In 1974, Mr. Yunus, trained as an economist at Vanderbilt University, found himself teaching economics at Chittagong University when Bangladesh was struck by famine. “I decided I must do something,” he said. He began working in nearby villages, among them Jobra, where he made his first loan in 1976.

He said he tried to persuade commercial banks to give loans to poor people who had no assets and had always been dependent on local moneylenders. But the bankers only did so when he personally co-signed as a guarantor.

Mr. Yunus's new model of banking for the poor had several unusual features, Professor Morduch said. Grameen lent to groups of five people, who helped ensure that each member repaid his or her share. It lent not only to farmers, but also to laborers and women who had a knack for crafts and shopkeeping. And it required borrowers to repay their loans in manageable, bite-sized weekly installments.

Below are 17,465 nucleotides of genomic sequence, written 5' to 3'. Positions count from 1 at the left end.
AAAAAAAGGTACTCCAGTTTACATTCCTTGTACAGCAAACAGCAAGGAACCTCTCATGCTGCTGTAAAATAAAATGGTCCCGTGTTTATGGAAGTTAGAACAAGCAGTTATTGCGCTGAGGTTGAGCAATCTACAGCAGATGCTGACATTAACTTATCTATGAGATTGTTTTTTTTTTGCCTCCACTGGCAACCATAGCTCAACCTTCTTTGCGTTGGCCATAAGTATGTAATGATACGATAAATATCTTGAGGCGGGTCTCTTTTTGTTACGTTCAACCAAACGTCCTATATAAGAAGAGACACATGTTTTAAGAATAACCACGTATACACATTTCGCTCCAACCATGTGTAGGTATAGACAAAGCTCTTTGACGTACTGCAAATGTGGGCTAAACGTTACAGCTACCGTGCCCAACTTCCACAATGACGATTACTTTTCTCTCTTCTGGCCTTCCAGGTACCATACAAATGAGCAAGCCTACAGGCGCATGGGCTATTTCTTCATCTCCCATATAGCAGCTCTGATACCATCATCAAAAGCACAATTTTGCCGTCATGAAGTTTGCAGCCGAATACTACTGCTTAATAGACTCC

“He proved the impossible: that the poor were bankable,” Professor Morduch said.

But Mr. Yunus's approach went beyond giving the poor economic opportunity to seeking deeper social change, said Amartya Sen, who, like Mr. Yunus, is a Bengali, an economist and a Nobel prize winner.

Mr. Sen, a professor at Harvard, noted that Grameen's loans had gone overwhelmingly to women, giving financial clout to women who had little power in Bangladeshi society and often lived cloistered in their homes.

In the overwhelmingly Muslim nation of Bangladesh, Mr. Yunus's approach also offered hope and ideas to compete with the allure of fundamentalist Islamic causes.

“It's a very secular movement,” Professor Sen said, “very egalitarian, market friendly and socially radical.”